This scheme had devastating consequences for the victim homeowners, all of whom were already in a precarious financial position. Many victims suffered substantially greater financial hardship after falling victim to this conspiracy than they were already facing when they entered into the bogus agreements with the conspirators. In many cases, the lenders ultimately foreclosed on the victims’ homes, after the victims had been induced to make their “trial” mortgage payments to the members of the conspiracy rather than to their lenders.

These defendants scammed hundreds of individuals and families who were trying desperately to save their homes,” said Dana J. Boente, U.S. Attorney for the Eastern District of Virginia. “Their crimes were rooted in dishonesty and greed, and they shamelessly enriched themselves at their victims’ expense. I am very pleased with the convictions and want to commend the efforts of the Assistant United States Attorneys and our investigative partners for their terrific work on this important and complex case.”

Twelve defendants have been convicted in the Eastern District of Virginia in this case and a related case. They include the following individuals:

Name, Age




Sammy Araya, 41

Santa Ana, California

Convicted on Counts 1-11 of superseding indictment at trial todayFaces maximum penalty of 20 years in prison on each count of conviction
Michael Henderson, 49

Costa Mesa, California

Convicted on Counts 1-6 and 9-11 of superseding indictment at trial todayFaces maximum penalty of 20 years in prison on each count of conviction
Jen Seko, 36

Anaheim, California

Convicted on Counts 1-6 and 9-11 of superseding indictment at trial todayFaces maximum penalty of 20 years in prison on each count of conviction
Roscoe Umali, 38

Santa Ana, California

Pleaded guilty March 22, 2016220 months in prison on Aug. 18, 2016
Joshua Sanchez, 37

Las Vegas, Nevada

Pleaded guilty July 8, 2015 in case 1:15cr147151 months in prison on Oct. 29, 2015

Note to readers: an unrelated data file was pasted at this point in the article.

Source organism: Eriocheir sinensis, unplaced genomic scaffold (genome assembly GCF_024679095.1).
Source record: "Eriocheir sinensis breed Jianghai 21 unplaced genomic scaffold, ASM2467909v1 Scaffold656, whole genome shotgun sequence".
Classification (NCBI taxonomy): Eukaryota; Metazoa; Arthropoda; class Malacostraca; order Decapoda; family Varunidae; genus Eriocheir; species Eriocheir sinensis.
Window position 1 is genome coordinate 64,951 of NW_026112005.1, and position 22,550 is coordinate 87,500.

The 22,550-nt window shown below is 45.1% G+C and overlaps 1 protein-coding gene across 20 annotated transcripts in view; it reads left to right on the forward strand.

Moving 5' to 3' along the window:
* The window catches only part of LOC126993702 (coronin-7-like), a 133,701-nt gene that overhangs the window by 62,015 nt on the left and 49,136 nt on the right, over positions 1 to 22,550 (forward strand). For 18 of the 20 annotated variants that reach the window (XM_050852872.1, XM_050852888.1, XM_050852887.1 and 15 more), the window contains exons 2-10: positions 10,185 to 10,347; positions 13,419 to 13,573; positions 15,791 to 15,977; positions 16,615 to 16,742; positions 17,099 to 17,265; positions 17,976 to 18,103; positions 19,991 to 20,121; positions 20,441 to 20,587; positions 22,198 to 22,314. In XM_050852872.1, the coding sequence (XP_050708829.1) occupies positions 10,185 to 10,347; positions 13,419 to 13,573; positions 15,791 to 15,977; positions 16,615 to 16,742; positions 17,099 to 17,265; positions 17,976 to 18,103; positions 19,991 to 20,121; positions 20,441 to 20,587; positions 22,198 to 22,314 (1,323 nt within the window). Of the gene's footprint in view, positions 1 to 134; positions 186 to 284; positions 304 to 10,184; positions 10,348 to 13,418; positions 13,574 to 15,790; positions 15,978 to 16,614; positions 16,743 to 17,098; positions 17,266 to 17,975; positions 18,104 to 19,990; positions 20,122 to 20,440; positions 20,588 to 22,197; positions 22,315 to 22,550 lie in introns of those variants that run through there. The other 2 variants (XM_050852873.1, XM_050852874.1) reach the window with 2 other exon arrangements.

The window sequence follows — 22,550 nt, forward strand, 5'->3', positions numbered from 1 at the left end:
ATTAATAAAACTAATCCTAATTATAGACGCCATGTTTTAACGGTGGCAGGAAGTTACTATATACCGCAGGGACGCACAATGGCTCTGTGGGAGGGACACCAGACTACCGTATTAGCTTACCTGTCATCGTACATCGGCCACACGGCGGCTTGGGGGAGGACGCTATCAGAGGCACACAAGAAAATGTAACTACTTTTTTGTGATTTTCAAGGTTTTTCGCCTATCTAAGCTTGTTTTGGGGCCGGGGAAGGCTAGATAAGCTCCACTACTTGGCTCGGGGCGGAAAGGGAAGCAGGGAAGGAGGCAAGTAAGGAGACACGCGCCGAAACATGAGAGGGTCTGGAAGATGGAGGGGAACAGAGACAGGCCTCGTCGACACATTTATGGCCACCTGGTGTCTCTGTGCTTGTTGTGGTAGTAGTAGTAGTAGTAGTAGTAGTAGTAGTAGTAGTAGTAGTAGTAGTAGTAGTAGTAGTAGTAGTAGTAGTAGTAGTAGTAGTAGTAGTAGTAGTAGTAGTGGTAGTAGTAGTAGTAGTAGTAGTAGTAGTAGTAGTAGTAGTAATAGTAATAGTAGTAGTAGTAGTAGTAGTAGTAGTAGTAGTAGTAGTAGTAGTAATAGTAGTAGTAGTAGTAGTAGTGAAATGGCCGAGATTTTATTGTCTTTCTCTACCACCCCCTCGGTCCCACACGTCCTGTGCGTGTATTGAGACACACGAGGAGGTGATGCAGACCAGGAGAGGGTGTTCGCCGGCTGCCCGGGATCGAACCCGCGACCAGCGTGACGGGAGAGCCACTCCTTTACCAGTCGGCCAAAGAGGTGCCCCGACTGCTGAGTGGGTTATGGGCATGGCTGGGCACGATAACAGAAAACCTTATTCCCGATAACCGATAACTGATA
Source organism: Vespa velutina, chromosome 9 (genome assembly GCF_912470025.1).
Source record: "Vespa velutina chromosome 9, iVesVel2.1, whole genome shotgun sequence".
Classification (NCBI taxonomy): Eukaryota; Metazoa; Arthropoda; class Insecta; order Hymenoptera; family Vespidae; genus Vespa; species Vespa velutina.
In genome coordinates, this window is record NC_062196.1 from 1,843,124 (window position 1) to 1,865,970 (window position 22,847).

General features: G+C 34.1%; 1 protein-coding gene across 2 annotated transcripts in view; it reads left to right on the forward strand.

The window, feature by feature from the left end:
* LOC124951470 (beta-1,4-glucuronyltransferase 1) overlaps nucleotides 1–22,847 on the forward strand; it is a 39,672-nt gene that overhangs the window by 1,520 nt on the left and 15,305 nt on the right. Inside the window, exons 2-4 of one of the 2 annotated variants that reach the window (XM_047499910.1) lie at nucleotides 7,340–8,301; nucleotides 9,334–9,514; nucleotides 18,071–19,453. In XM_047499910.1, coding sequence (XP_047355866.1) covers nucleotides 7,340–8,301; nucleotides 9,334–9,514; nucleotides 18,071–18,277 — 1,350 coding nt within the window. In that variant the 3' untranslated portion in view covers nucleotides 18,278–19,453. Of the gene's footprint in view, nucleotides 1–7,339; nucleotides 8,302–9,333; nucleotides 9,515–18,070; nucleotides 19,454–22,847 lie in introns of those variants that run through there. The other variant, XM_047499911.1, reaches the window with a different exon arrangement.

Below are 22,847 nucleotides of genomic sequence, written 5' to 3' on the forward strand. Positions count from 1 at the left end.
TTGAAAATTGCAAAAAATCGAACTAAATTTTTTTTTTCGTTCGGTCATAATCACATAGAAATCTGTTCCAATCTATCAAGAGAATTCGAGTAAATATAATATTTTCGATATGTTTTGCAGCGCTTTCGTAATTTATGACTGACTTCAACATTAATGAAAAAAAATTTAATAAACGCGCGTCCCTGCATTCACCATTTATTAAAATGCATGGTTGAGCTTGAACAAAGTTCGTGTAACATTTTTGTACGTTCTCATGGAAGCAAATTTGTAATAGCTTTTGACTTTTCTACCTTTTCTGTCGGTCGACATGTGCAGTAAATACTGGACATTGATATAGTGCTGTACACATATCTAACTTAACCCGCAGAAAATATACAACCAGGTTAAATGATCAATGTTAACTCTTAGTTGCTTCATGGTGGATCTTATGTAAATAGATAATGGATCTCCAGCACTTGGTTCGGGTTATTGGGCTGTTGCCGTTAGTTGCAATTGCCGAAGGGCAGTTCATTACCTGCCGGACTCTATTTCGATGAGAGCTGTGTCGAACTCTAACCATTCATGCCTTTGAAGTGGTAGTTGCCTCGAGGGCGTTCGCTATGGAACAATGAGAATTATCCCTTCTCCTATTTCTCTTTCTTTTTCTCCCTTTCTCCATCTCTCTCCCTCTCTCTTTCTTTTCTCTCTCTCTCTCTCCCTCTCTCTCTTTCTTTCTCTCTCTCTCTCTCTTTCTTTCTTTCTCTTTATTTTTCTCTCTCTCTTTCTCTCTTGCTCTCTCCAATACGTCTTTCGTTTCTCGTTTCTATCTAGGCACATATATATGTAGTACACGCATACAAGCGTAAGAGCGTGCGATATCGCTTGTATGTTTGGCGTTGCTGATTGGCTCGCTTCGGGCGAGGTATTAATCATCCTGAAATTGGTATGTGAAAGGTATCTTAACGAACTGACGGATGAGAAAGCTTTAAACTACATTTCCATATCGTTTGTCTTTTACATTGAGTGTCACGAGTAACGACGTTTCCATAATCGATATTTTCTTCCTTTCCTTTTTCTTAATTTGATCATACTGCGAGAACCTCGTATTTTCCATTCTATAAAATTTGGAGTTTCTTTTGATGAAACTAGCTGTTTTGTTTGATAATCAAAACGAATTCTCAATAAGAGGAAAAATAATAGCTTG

Kristen Ayala, 32

Las Vegas, Nevada

Pleaded guilty August 4, 2015 in case 1:15cr147135 months in prison on Oct. 29, 2015
Isaac Perez, 33

Los Angeles

Pleaded guilty March 30, 2016130 months in prison on Sept. 1, 2016
Joshua Johnson, 36

Huntington Beach, California

Pleaded guilty March 30, 2016121 months in prison on July 7, 2016
Jefferson Maniscan, 34

Los Angeles

Pleaded guilty March 29, 2016120 months in prison on Aug. 18, 2016
Raymund Dacanay, 47

Newport Beach, California

Pleaded guilty March 29, 201660 months in prison on July 21, 2016
Nicholas Estilow, 34

Mission Viejo, California

Pleaded guilty January 18, 2017Faces maximum penalty of 20 years in prison on June 1.
Sabrina Rafo, 24

Garden Grove, California

Pleaded guilty January 19, 2017Faces maximum penalty of 20 years in prison on June 1.


Araya faces a maximum penalty of 220 years in prison, and Henderson and Seko each faces a maximum penalty of 180 years in prison when sentenced on July 19.

Today justice was served to three scam artists who preyed upon hundreds of desperate homeowners taking money in exchange for empty promises of admission into the HAMP program,” said Christy Goldsmith Romero, Special Inspector for the Troubled Asset Relief Program (TARP). “This was a scheme of deception and thievery: the defendants pocketed the homeowner dollars but did nothing to help their victims. I thank U.S. Attorney Boente and his team for their hard work and commitment protecting homeowners getting help through HAMP.”

“These defendants preyed upon innocent homeowners when they were at their most vulnerable, and simply trying to save their homes,” said Leslie DeMarco, Special Agent in Charge, Western Region, Federal Housing Finance Agency – Office of Inspector General. “These egregious schemes victimize homeowners and entire communities, and today a jury held them accountable for their actions. We are proud to work with our law enforcement partners on this case, and will continue to work with them to bring to justice all individuals who attempt to defraud unwitting victims.”

Dana J. Boente, U.S. Attorney for the Eastern District of Virginia; Christy Goldsmith Romero, Special Inspector General for the Troubled Asset Relief Program (SIGTARP); William Hedrick, Acting Inspector in Charge of the Los Angeles Division of the U.S. Postal Inspection Service; Leslie DeMarco, Special Agent in Charge for the Federal Housing Finance Agency (FHFA-OIG); and James Todak, Special Agent in Charge, U.S. Housing and Urban Development, Office of Inspector General, Los Angeles Field Office, made the announcement after Senior U.S. District Judge James C. Cacheris accepted the verdict. Assistant U.S. Attorneys Samantha P. Bateman and Ryan S. Faulconer are prosecuting the case. Assistant U.S. Attorneys Zach Terwilliger and James Gillis formerly prosecuted the case.